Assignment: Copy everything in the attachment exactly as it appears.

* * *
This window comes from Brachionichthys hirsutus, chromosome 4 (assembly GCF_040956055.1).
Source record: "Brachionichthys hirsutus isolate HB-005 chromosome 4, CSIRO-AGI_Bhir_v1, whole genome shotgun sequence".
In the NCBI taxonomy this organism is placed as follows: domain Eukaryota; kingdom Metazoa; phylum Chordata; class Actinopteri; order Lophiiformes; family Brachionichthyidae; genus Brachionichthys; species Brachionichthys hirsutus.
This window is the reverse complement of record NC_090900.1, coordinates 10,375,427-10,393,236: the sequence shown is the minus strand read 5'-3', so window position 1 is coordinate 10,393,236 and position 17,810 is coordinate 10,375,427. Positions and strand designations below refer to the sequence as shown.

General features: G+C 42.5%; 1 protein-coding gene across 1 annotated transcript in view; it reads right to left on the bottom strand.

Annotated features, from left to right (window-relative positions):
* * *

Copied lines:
This window comes from Brachionichthys hirsutus, chromosome 4 (assembly GCF_040956055.1).
Source record: "Brachionichthys hirsutus isolate HB-005 chromosome 4, CSIRO-AGI_Bhir_v1, whole genome shotgun sequence".
In the NCBI taxonomy this organism is placed as follows: domain Eukaryota; kingdom Metazoa; phylum Chordata; class Actinopteri; order Lophiiformes; family Brachionichthyidae; genus Brachionichthys; species Brachionichthys hirsutus.
This window is the reverse complement of record NC_090900.1, coordinates 10,375,427-10,393,236: the sequence shown is the minus strand read 5'-3', so window position 1 is coordinate 10,393,236 and position 17,810 is coordinate 10,375,427. Positions and strand designations below refer to the sequence as shown.

General features: G+C 42.5%; 1 protein-coding gene across 1 annotated transcript in view; it reads right to left on the bottom strand.

Annotated features, from left to right (window-relative positions):